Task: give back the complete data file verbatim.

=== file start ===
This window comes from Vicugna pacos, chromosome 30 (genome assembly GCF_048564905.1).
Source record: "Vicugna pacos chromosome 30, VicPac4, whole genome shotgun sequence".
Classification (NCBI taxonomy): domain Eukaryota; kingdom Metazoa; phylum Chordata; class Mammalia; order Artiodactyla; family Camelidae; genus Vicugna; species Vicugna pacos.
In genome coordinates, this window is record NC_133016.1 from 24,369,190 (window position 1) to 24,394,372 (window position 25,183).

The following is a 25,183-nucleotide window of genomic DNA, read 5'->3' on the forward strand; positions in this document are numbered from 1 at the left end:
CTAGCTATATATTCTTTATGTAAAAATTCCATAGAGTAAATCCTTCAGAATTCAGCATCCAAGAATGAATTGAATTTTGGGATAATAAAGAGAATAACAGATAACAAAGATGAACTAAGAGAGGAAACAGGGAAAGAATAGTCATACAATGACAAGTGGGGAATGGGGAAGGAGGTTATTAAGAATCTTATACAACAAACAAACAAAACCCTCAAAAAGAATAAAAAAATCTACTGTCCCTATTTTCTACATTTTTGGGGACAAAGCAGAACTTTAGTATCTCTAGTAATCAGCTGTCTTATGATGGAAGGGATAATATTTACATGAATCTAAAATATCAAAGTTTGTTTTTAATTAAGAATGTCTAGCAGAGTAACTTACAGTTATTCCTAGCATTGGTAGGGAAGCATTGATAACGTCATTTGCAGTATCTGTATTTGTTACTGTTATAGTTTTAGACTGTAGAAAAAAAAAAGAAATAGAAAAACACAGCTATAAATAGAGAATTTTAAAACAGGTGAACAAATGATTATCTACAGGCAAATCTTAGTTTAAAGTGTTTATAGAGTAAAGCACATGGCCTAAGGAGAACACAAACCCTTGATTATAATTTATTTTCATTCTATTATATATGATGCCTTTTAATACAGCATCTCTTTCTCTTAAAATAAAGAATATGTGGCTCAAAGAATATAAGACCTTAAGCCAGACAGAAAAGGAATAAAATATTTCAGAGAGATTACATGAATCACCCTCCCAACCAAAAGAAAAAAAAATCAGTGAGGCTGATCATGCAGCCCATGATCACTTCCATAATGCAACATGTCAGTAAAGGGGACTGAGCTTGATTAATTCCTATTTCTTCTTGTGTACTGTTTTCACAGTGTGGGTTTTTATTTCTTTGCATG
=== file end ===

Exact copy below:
This window comes from Vicugna pacos, chromosome 30 (genome assembly GCF_048564905.1).
Source record: "Vicugna pacos chromosome 30, VicPac4, whole genome shotgun sequence".
Classification (NCBI taxonomy): domain Eukaryota; kingdom Metazoa; phylum Chordata; class Mammalia; order Artiodactyla; family Camelidae; genus Vicugna; species Vicugna pacos.
In genome coordinates, this window is record NC_133016.1 from 24,369,190 (window position 1) to 24,394,372 (window position 25,183).

The following is a 25,183-nucleotide window of genomic DNA, read 5'->3' on the forward strand; positions in this document are numbered from 1 at the left end:
CTAGCTATATATTCTTTATGTAAAAATTCCATAGAGTAAATCCTTCAGAATTCAGCATCCAAGAATGAATTGAATTTTGGGATAATAAAGAGAATAACAGATAACAAAGATGAACTAAGAGAGGAAACAGGGAAAGAATAGTCATACAATGACAAGTGGGGAATGGGGAAGGAGGTTATTAAGAATCTTATACAACAAACAAACAAAACCCTCAAAAAGAATAAAAAAATCTACTGTCCCTATTTTCTACATTTTTGGGGACAAAGCAGAACTTTAGTATCTCTAGTAATCAGCTGTCTTATGATGGAAGGGATAATATTTACATGAATCTAAAATATCAAAGTTTGTTTTTAATTAAGAATGTCTAGCAGAGTAACTTACAGTTATTCCTAGCATTGGTAGGGAAGCATTGATAACGTCATTTGCAGTATCTGTATTTGTTACTGTTATAGTTTTAGACTGTAGAAAAAAAAAAGAAATAGAAAAACACAGCTATAAATAGAGAATTTTAAAACAGGTGAACAAATGATTATCTACAGGCAAATCTTAGTTTAAAGTGTTTATAGAGTAAAGCACATGGCCTAAGGAGAACACAAACCCTTGATTATAATTTATTTTCATTCTATTATATATGATGCCTTTTAATACAGCATCTCTTTCTCTTAAAATAAAGAATATGTGGCTCAAAGAATATAAGACCTTAAGCCAGACAGAAAAGGAATAAAATATTTCAGAGAGATTACATGAATCACCCTCCCAACCAAAAGAAAAAAAAATCAGTGAGGCTGATCATGCAGCCCATGATCACTTCCATAATGCAACATGTCAGTAAAGGGGACTGAGCTTGATTAATTCCTATTTCTTCTTGTGTACTGTTTTCACAGTGTGGGTTTTTATTTCTTTGCATG